My recent post Ferguson, Saint Louis, Missouri made quite a stir in my albeit small blogging world. Some folks loved it, some folks hated it. Most people I heard from in one way or another appreciated it to some degree.
Then I got a Facebook message from my friend Gary at the church I previously worked for as youth pastor in Saint Louis; Hope Church in Berkeley. He said:
I’m sure you feel you have gleaned much wisdom after living in STL for five years. Your article took quite a shot at the most racially demised city in the USA and Hope Church. After 15 years at Hope, I know they deserve a much better evaluation than you left in the public’s eyes.
Gary is a man I really respect and whose heart I trust. I was honored to serve his kids as youth pastor and appreciate the ministry of him and his family. So when I received his message, I was deeply grieved.
I want to apologize on this blog collective to Gary and anyone else at Hope I offended with the illustrations I used about the young lady in our youth group or the comment from that previous elder in 1999. Those were real situations, but I did not mean to infer those situations to be the identity or character of Hope Church. Hope Church cared for and sustained my family through some of the darkest times in our lives. I could not be more thankful for Hope’s impact on my life and the life of my family. The staff and leaders of Hope Church are godly, compassionate people who love Him and one another, and are seeking to fulfill Hope’s calling in their neighborhood and around the world. Pastor Clint is a man of God who shepherded and empowered me, and who would love to serve you in the same ways. No matter the color of your skin or ethnic heritage, Hope Church is a biblical church that is pursuing Christ together and you will be deeply loved for who you are.
The illustrations I chose were because this is a theology and culture blog, so it’s primarily Christians reading it. We Christians often act like sin belongs to the world, especially a really “bad” sin like racism or discrimination, so I offered some key perspectives/observations I received from The Church regarding espousal of this unrighteousness posture. As my post says, my observation is that racist posture is especially pernicious and destructive in the city of Saint Louis. Obviously, my time at Hope was a lot of that church exposure and my most intimate church exposure (thus the illustrations), but I could/should also have spoken of:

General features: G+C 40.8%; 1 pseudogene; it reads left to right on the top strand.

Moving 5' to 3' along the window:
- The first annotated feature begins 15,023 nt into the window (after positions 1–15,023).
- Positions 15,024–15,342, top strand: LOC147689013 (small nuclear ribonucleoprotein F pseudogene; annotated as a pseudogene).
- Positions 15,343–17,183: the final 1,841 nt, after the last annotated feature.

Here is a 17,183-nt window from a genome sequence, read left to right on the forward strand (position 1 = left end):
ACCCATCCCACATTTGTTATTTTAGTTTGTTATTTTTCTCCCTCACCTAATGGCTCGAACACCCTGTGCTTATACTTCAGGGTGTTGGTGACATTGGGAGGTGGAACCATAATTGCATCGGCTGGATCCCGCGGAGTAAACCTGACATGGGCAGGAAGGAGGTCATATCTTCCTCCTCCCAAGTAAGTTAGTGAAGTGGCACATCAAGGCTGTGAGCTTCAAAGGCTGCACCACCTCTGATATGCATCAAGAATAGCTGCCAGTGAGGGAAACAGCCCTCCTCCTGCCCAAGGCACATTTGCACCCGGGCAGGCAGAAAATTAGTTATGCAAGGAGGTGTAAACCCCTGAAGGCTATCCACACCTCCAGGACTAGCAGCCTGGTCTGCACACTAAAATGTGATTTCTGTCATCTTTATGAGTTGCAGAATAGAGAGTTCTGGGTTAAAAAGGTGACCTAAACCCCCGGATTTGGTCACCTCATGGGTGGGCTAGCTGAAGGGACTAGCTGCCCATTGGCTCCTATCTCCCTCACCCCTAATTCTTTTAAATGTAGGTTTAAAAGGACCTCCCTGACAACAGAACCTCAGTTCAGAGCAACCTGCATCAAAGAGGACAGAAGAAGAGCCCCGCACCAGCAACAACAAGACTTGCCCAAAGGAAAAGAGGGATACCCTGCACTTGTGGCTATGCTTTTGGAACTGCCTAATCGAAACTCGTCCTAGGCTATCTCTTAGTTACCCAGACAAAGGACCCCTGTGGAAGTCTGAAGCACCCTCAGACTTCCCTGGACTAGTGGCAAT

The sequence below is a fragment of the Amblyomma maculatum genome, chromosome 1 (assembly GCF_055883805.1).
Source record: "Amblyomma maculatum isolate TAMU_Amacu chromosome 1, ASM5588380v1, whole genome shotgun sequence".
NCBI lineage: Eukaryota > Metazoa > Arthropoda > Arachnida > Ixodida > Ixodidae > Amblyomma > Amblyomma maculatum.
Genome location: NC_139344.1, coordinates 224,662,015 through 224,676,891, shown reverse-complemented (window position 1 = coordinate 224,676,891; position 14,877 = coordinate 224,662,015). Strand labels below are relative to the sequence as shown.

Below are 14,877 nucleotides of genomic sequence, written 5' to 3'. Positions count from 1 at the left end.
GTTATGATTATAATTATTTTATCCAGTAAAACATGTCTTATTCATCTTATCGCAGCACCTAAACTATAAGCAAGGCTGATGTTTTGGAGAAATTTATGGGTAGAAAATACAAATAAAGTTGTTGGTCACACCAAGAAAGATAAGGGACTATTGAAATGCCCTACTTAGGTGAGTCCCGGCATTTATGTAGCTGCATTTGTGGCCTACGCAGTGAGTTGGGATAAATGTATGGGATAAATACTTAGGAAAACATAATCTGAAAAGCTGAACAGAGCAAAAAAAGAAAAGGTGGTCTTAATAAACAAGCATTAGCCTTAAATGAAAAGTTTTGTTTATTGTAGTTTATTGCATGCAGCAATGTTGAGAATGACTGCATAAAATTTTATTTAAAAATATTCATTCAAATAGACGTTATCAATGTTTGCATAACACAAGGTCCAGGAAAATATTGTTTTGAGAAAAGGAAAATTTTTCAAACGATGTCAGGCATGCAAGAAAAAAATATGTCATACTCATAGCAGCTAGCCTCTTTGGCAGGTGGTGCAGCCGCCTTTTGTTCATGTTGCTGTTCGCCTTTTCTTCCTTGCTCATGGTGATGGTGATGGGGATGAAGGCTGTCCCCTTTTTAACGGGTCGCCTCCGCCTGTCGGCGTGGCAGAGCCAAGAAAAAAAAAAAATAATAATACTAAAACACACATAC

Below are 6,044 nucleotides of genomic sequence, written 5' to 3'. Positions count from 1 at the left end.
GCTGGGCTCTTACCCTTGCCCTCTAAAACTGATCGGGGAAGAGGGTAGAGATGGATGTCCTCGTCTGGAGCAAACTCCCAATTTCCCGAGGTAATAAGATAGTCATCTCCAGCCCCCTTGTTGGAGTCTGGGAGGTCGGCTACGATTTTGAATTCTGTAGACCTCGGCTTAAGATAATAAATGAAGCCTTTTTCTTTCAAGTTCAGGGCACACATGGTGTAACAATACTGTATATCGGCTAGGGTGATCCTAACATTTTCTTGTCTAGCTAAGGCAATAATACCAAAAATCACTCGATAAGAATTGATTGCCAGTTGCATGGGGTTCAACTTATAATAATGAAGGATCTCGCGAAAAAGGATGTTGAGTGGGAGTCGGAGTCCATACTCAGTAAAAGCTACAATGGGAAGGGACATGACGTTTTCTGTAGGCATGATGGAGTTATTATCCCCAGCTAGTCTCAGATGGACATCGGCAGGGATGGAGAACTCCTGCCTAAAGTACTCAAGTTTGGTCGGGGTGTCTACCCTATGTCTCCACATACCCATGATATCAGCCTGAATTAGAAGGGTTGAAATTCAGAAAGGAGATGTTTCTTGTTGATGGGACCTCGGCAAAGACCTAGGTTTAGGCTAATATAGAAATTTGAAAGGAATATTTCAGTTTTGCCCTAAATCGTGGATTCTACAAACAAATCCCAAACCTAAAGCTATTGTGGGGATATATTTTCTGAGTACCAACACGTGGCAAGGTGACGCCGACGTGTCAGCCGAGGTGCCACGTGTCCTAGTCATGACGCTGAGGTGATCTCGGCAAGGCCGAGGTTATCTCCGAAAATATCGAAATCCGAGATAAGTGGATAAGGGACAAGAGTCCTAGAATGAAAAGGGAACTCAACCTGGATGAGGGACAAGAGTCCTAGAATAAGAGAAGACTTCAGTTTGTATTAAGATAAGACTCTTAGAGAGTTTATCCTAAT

- the regional youth pastors prayer gathering I attended in Kirkwood and listened to three other pastors (white guys) talking about ways to market their youth group so as to maintain a youth group demographic that makes parents comfortable, particularly regarding racial demographics.
- or the time we were on a mission trip downtown and a black lady stopped to make chit-chat (or so I thought). She ended up saying she went to a church down the street and that the presence of my “spoiled lily-white children” was not appreciated; they didn’t need our charity.
- or the fact that North City at one point was a white Christian neighborhood, but once the HUD Act of 1965 started to gain traction there causing de-segregation of urban neighborhoods, the white Christians left.
- or the white lady from another church who renamed Dr Martin Luther King Day for her small children — admitting that they’d learn about it what it really was when they got older — but until then she was going to keep her kids as far from “those people” as possible.
I stand by my major points and the heart of the article that this situation in Ferguson has the opportunity for redemption, but in my experience (and admittedly from an outsider’s view), in Saint Louis these roots of racism, fear, discrimination, hate and suspicion run especially deep. Therefore, Saint Louisans — especially God’s people in Saint Louis — need to understand the fuller story, the broader picture, and the ramifications of generational iniquity. I mean none of these things as points of judgment or condemnation from me against Saint Louis. We love St Louis and we love North County. It’s just that truth — the full truth, the whole story — has to be the starting point. Only then can the truth set you free, which is my prayer for Saint Louis. Freedom in Jesus’ name.